In summary, with no additional state accountability data to consider, and no compelling evidence presented that provides confidence in the review team, converting an existing low-performing school before Rocketship has demonstrated academic success on state accountability measures would not be in the best interests of the students, the district, or the community.

The MNPS review team did note Rocketship’s reference to the use of the NWEA Measures of Academic Progress (MAP) assessment to bolster claims of academic success in the absence of current state data. However, several problems arise from this claim. First, there is no way to compare the MAP data to other schools in MNPS or across the state. Second, there is no way for MNPS to know if proper testing protocol was followed in administration of the MAP. Finally, the state charter application requires relevant data from state assessments. The MAP does not meet that standard.

Let’s review. Rocketship was denied expansion by MNPS and the State Board of Education last year. Rocketship applied again. MNPS denied them. Rocketship appealed. MNPS denied the amended application by an 8-1 vote. Rocketship is now appealing based on a technicality instead of working with MNPS to find a satisfactory way to address concerns.

If Rocketship should be complaining to anyone, it’s Candice McQueen and the Department of Education for the botched TNReady rollout. Perhaps with test data from this year, we’d know enough to know whether an expansion of Rocketship is justified.

Simply asserting that we need another Rocketship when we’re not yet sure it can fly seems an irresponsible course.

For more on education politics and policy in Tennessee, follow @TNEdReport


 

 

 

The ACT Results Are In. How Did We Do?

Tennessee tracks if students are career and college ready by requiring all students to take the ACT. On the ACT, college and career ready is determined by a score of 21. A score of a 21 allows students to qualify for the HOPE scholarship, and students will be able to skip remedial courses in college.

How did the state do? Chalkbeat has the answer:

Tennessee held steady with an average score of 19.4 out of a possible 36, increasing its standing from eighth to seventh among the 18 states that require students to take the ACT. The national average score was 20.8, down from 21 last year.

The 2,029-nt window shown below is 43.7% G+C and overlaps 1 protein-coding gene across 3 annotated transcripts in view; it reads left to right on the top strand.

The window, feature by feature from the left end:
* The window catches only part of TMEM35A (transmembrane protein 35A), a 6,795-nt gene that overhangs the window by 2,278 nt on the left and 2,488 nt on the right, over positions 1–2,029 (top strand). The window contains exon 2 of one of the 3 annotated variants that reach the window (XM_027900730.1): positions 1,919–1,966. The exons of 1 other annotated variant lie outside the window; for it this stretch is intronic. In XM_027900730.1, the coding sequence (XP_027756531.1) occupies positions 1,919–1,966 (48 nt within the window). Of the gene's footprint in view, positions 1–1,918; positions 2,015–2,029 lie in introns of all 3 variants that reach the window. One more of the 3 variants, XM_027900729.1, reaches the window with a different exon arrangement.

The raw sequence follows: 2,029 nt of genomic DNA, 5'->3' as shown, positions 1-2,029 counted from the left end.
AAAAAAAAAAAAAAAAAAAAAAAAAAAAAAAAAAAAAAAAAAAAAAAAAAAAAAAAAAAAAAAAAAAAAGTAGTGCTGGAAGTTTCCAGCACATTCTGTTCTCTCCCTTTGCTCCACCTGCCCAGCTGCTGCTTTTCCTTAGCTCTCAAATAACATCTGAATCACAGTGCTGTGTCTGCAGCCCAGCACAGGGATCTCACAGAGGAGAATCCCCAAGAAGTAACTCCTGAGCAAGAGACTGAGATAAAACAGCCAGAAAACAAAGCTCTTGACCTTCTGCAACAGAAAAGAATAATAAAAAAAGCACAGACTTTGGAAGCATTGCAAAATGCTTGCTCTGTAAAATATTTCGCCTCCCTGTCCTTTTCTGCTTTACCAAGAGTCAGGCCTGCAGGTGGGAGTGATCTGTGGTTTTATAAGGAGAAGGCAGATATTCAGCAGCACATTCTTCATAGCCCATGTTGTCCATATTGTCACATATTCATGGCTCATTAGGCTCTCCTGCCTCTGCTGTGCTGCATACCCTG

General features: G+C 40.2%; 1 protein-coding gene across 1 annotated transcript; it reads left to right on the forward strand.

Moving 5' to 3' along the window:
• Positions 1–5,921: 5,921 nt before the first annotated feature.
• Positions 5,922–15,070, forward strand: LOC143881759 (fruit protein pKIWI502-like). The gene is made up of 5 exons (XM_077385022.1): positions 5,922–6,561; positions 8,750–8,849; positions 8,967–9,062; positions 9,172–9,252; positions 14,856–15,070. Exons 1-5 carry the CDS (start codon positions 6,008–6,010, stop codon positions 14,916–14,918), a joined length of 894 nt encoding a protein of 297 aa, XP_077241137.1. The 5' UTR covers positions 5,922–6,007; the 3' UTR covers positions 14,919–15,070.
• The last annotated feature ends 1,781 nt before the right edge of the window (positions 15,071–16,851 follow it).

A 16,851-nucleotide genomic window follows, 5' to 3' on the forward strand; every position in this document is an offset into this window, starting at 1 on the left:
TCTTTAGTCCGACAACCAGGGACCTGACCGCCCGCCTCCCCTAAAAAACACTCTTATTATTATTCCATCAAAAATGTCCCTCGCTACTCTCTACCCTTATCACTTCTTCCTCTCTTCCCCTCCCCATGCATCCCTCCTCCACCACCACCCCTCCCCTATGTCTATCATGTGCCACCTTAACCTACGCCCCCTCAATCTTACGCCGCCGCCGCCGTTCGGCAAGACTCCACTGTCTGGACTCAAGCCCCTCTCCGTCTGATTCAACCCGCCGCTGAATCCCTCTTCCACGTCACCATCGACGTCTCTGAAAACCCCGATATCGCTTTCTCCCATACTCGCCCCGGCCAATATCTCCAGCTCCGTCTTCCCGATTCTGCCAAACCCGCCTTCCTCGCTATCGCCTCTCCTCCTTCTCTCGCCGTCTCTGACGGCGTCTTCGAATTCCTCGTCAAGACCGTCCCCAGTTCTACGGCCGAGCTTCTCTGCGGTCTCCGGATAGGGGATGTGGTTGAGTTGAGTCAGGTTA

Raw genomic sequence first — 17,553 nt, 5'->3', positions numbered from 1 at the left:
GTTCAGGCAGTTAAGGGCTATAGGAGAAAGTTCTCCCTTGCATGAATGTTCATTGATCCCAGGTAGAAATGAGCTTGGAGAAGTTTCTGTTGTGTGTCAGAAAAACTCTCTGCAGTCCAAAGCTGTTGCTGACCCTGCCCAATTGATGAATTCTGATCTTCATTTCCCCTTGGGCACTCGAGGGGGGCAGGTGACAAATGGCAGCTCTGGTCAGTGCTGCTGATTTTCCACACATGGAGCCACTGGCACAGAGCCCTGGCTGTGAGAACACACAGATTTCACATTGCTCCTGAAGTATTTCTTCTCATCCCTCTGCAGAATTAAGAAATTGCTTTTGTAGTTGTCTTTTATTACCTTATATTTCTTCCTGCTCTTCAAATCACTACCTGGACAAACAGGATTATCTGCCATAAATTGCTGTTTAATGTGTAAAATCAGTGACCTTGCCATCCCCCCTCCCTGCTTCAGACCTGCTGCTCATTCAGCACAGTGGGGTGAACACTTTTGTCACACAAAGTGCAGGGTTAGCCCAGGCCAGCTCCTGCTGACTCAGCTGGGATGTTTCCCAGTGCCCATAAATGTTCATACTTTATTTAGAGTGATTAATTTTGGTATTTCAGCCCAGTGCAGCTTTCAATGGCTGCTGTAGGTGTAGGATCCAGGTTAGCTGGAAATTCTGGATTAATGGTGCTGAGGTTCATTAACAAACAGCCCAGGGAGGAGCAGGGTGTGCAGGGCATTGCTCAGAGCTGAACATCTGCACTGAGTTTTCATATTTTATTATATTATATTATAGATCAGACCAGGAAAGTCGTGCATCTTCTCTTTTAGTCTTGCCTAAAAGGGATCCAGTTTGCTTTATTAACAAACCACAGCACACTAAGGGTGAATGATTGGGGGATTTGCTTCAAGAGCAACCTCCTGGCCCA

Even so, state officials celebrated that nearly 1,300 more Tennessee public school students hit the college-ready mark this year than last.

In 2016, only one-fifth of Tennessee public school students taking the ACT met all four subject benchmarks for being considered college-ready. English drew the best showing, with about 55 percent meeting that benchmark, followed by 34 percent in reading, and 27 percent each in math and science

What about individual districts? In Nashville, only 11% of students are college and career ready. The Tennessean has the Nashville numbers:

Metro Schools tallied an 18.4 composite score, marking a 0.3 point drop over the 2015 year‘s 18.7 composite score across all students tested, according to 2016 ACT numbers released to districts Tuesday. Only 11 percent of all Metro Schools students are ready for college, a three-point dip over last year.

We must do better in preparing our students for college and career state-wide, but especially in Nashville. The average MNPS student will need remedial courses if they go to college. That means MNPS students and their families will be paying more money to take courses that may not even count towards their post secondary degree. That’s a disservice to our students.

How does MNPS with the rest of Middle Tennessee?

  • Cheatham County: 19.6 composite; 17 percent college ready
  • Dickson County: 19.4 composite; 16 percent college ready
  • Metro Nashville: 18.4 composite; 11 percent college ready
  • Robertson County: 19 composite; 14 percent college ready
  • Rutherford County: 20.2 composite; 21 percent college ready
  • Sumner County: 20.8 composite; 23 percent college ready
  • Williamson County: 23.8 composite; 45 percent college ready
  • Wilson County: 20.3 composite;  19 percent college ready

For more on education politics and policy in Tennessee, follow @TNEdReport.


 

 

Understanding Amy Frogge

TC Weber talks to animal rescuer and MNPS school board member Amy Frogge about how she got involved in local education policy. The interview explores her two campaigns and her time on the board.

Here’s what she has to say about how she got started: